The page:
People looking into buying a sauna nowadays are likely to see that most options are now infrared saunas. What are these saunas, why have they become so prolific, and who are they right for?
What Is An Infrared Sauna, And Why Is It Cheaper To Run Than A Steam Sauna?
Saunas are small enclosures in which people can enjoy dry heat that opens their pores and relaxes their muscles. Because saunas typically reach temperatures above 175 degrees Fahrenheit (80 degrees Celsius), walls and furniture in saunas tend to be made of durable wood which – unlike metal or plastic – remains comfortably cool throughout use of the sauna.
Historically, saunas were heated by a wood fire underneath a pile of rocks. Now, other (safer) options are available for heating the saunas that do not pose the fire risk and suffocation risk that traditional heating methods do. Remember, heat is transferred from one place to another via three modes: convection (when hot liquids or gases rise to cooler areas), conduction (when a hot object comes in direct contact with a cooler object), and radiation (when an object releases energy as electromagnetic waves that are absorbed by other objects, increasing their energy and therefore heating them). Fire spreads heat by all three of these means. Infrared waves, on the other hand, are part of the electromagnetic spectrum of waves that people cannot see but can feel as heat by radiation.
By the way, the mention of radiation should not worry you. Infrared heating is not the ionizing radiation of gamma rays and x-rays that is powerful enough to change the makeup of atoms and molecules, but the kind of non-ionizing radiation that allows us to see (visible light waves), listen to the radio (radio waves), and heat objects by exciting their atoms and molecules into a higher energy state.
Why are infrared saunas so popular?
Saunas have historically relied on heating the air in the sauna, and then that hot air heats the people who use the sauna. Infrared heating can heat the air in the sauna like a conventional sauna, but can also directly heat the people using the sauna, potentially reducing energy requirements of an infrared sauna compared to a conventional sauna.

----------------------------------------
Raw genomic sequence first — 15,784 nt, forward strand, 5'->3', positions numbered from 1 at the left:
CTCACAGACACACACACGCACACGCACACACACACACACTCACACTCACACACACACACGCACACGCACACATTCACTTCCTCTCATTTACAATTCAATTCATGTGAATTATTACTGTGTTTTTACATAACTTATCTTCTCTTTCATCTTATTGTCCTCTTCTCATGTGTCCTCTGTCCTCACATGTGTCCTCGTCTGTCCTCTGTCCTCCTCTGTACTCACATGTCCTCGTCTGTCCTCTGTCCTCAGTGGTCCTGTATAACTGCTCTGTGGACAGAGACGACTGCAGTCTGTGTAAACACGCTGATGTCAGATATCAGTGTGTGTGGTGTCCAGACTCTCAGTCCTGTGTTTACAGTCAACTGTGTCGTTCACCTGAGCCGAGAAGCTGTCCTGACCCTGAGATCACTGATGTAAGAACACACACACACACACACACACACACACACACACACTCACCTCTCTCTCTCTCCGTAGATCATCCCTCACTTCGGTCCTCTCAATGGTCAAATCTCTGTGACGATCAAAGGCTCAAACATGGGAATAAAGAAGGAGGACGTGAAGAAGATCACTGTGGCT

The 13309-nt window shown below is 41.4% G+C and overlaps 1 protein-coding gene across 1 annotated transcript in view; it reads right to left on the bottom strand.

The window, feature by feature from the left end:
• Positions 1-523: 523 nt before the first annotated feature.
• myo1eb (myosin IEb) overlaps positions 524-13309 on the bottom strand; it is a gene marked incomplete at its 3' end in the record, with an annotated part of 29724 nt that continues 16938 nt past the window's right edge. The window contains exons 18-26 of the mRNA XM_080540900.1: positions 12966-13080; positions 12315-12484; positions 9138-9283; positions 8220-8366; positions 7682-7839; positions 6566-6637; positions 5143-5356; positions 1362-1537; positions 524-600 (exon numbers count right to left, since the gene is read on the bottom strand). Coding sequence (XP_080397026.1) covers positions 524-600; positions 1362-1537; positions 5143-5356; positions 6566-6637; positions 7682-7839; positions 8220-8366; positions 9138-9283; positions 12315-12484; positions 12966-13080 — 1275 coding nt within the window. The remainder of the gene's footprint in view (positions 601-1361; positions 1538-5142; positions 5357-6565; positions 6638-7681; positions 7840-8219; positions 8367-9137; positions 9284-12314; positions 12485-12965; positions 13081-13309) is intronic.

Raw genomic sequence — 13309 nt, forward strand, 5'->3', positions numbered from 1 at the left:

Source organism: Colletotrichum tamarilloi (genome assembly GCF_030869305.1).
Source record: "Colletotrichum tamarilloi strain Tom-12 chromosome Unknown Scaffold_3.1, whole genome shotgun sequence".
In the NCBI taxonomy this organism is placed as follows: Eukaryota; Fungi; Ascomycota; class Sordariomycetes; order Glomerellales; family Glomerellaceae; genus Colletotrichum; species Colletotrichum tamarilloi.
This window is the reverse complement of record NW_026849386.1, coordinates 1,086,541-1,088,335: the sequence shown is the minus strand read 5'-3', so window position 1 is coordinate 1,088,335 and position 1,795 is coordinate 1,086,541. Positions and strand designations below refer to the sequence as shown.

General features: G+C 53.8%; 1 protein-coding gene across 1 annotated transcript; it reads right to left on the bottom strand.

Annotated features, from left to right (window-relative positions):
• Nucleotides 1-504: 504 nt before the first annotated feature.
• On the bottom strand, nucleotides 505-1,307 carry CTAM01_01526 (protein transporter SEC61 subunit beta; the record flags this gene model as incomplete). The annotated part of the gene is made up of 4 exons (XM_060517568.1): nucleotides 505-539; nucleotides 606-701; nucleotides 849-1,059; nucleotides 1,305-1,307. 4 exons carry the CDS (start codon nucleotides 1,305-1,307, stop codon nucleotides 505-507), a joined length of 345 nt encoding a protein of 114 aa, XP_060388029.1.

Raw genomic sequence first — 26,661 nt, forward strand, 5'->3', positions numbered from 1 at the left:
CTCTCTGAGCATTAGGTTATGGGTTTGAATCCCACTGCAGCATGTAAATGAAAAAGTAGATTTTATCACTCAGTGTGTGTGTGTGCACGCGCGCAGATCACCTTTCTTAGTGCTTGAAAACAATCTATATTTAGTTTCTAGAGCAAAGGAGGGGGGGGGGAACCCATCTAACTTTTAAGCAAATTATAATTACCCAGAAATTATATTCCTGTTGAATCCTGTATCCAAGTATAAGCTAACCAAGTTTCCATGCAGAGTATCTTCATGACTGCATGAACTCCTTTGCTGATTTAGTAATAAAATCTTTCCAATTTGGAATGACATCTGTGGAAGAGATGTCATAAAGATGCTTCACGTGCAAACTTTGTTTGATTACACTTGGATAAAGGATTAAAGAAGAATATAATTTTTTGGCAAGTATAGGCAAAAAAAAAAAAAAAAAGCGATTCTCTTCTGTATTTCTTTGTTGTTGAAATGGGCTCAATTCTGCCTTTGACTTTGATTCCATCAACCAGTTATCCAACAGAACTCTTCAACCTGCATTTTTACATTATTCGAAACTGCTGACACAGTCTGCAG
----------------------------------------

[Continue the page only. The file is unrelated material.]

Infrared heating poses fewer risks than other methods of heating. Saunas that use classic wood-burning fires are both a fire risk when flames are not properly controlled and need to be vented to prevent dangerous fumes from filling the sauna and house. Saunas that use electric heating elements can also pose a fire risk if flammable materials come into contact with the heating element. Infrared heat sources
Smaller 1- and 2-person infrared saunas are often compatible with standard 120-volt/15 amp grounded outlets, making them easy to install without modification to the home’s electrical system. Larger saunas and non-infrared saunas tend to have higher wattage ratings that require modified outlets with higher voltage and/or amperage.
What will it cost to run an infrared sauna?
The cost to run a sauna depends on the wattage of the sauna, how much it is used, and how much electricity costs where it is used. To calculate monthly energy costs of any sauna (conventional or infrared), multiply the wattage of the sauna by the number of hours the sauna is on per month and the cost per kilowatt charged by the electric company. We can write this as:
Monthly cost = wattage (in kilowatts) × hours used per month × cost per kilowatt-hour used
In some cases, infrared saunas have lower wattage than similarly sized conventional saunas, especially for smaller saunas for one to two people. Whereas 1- to 2-person infrared saunas are often designed with wattages below 1.6 kW that can be used in a standard 110 volt/ 15 amp outlet, even the smallest traditional saunas tend to be 3.0-4.0 kW saunas that require modified electrical outlets similar to those used for washers and dryers. As we can see in the equation above, doubling (or tripling) the wattage of the sauna also doubles (or triples) the cost of use even when amount of time used and cost of electricity are the same.
Time to heat sauna